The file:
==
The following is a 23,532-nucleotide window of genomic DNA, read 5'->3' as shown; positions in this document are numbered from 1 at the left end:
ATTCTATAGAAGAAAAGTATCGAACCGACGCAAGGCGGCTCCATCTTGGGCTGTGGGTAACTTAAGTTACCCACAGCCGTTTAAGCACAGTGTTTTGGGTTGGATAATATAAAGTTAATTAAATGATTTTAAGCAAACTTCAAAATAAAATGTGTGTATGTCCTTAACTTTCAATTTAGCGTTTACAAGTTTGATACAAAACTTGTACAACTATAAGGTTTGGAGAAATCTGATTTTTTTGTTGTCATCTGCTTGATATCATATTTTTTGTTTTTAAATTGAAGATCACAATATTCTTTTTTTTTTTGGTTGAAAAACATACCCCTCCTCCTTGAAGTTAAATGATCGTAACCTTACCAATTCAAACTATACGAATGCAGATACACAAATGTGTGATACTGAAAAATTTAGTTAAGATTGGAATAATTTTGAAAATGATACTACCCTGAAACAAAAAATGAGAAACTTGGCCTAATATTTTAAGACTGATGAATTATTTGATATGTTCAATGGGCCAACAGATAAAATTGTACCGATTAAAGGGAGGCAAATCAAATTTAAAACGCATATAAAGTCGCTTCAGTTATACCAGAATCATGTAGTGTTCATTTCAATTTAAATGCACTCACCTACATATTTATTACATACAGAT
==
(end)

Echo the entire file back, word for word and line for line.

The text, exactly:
The following is a 23,532-nucleotide window of genomic DNA, read 5'->3' as shown; positions in this document are numbered from 1 at the left end:
ATTCTATAGAAGAAAAGTATCGAACCGACGCAAGGCGGCTCCATCTTGGGCTGTGGGTAACTTAAGTTACCCACAGCCGTTTAAGCACAGTGTTTTGGGTTGGATAATATAAAGTTAATTAAATGATTTTAAGCAAACTTCAAAATAAAATGTGTGTATGTCCTTAACTTTCAATTTAGCGTTTACAAGTTTGATACAAAACTTGTACAACTATAAGGTTTGGAGAAATCTGATTTTTTTGTTGTCATCTGCTTGATATCATATTTTTTGTTTTTAAATTGAAGATCACAATATTCTTTTTTTTTTTGGTTGAAAAACATACCCCTCCTCCTTGAAGTTAAATGATCGTAACCTTACCAATTCAAACTATACGAATGCAGATACACAAATGTGTGATACTGAAAAATTTAGTTAAGATTGGAATAATTTTGAAAATGATACTACCCTGAAACAAAAAATGAGAAACTTGGCCTAATATTTTAAGACTGATGAATTATTTGATATGTTCAATGGGCCAACAGATAAAATTGTACCGATTAAAGGGAGGCAAATCAAATTTAAAACGCATATAAAGTCGCTTCAGTTATACCAGAATCATGTAGTGTTCATTTCAATTTAAATGCACTCACCTACATATTTATTACATACAGAT